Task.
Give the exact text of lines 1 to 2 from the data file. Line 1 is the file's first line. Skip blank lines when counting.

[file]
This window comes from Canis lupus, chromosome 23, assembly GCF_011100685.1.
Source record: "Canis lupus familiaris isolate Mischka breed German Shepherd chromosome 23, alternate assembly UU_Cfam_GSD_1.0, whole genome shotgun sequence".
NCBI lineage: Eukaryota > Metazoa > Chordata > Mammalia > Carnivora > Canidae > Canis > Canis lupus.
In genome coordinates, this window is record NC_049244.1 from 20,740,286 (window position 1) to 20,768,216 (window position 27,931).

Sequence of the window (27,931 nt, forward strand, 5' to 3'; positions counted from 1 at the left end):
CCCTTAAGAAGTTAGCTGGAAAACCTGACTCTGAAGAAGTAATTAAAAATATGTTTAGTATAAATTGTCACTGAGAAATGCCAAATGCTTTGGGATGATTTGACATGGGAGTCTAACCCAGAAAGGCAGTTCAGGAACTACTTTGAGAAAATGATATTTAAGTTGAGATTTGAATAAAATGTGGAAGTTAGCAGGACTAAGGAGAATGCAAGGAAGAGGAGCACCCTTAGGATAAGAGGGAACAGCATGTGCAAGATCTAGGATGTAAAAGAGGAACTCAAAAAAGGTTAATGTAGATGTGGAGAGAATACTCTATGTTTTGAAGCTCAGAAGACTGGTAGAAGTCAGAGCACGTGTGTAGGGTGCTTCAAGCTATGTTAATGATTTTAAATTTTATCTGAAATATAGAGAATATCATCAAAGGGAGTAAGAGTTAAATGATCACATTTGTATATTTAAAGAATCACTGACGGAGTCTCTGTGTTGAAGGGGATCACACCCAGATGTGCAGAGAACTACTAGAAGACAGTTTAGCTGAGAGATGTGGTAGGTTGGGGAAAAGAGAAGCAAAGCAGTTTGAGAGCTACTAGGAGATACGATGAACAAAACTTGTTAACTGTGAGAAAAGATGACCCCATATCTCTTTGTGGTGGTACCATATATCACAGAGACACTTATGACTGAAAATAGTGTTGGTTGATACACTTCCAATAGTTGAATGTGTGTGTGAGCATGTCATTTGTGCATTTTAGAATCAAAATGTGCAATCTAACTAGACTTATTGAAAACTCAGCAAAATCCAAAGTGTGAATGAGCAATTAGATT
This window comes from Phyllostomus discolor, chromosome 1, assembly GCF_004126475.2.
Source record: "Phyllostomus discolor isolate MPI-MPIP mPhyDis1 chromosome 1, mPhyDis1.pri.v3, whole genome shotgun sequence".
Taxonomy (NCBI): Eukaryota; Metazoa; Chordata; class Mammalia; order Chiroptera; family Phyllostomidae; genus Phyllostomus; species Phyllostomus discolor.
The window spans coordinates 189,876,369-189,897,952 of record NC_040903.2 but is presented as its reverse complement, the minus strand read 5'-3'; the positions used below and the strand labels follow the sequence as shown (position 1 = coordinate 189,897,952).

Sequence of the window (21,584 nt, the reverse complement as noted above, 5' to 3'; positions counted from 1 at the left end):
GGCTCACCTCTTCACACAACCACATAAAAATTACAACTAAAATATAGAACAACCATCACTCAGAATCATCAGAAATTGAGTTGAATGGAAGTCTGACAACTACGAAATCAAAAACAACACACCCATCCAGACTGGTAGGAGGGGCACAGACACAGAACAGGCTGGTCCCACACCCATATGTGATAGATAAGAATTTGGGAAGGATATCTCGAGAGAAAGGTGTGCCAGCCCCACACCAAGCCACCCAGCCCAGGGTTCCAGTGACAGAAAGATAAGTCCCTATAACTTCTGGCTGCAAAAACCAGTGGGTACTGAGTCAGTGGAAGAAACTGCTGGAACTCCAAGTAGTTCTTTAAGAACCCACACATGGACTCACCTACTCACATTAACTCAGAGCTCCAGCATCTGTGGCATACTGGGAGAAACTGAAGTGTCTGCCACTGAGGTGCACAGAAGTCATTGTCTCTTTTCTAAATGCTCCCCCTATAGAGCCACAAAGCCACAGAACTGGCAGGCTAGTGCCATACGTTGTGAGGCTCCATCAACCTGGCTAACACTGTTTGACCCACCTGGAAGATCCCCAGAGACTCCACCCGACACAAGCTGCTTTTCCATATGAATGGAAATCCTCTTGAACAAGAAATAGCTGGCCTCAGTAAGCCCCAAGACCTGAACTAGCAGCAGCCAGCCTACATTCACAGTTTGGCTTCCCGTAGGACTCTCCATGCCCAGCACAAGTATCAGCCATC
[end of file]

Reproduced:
This window comes from Canis lupus, chromosome 23, assembly GCF_011100685.1.
Source record: "Canis lupus familiaris isolate Mischka breed German Shepherd chromosome 23, alternate assembly UU_Cfam_GSD_1.0, whole genome shotgun sequence".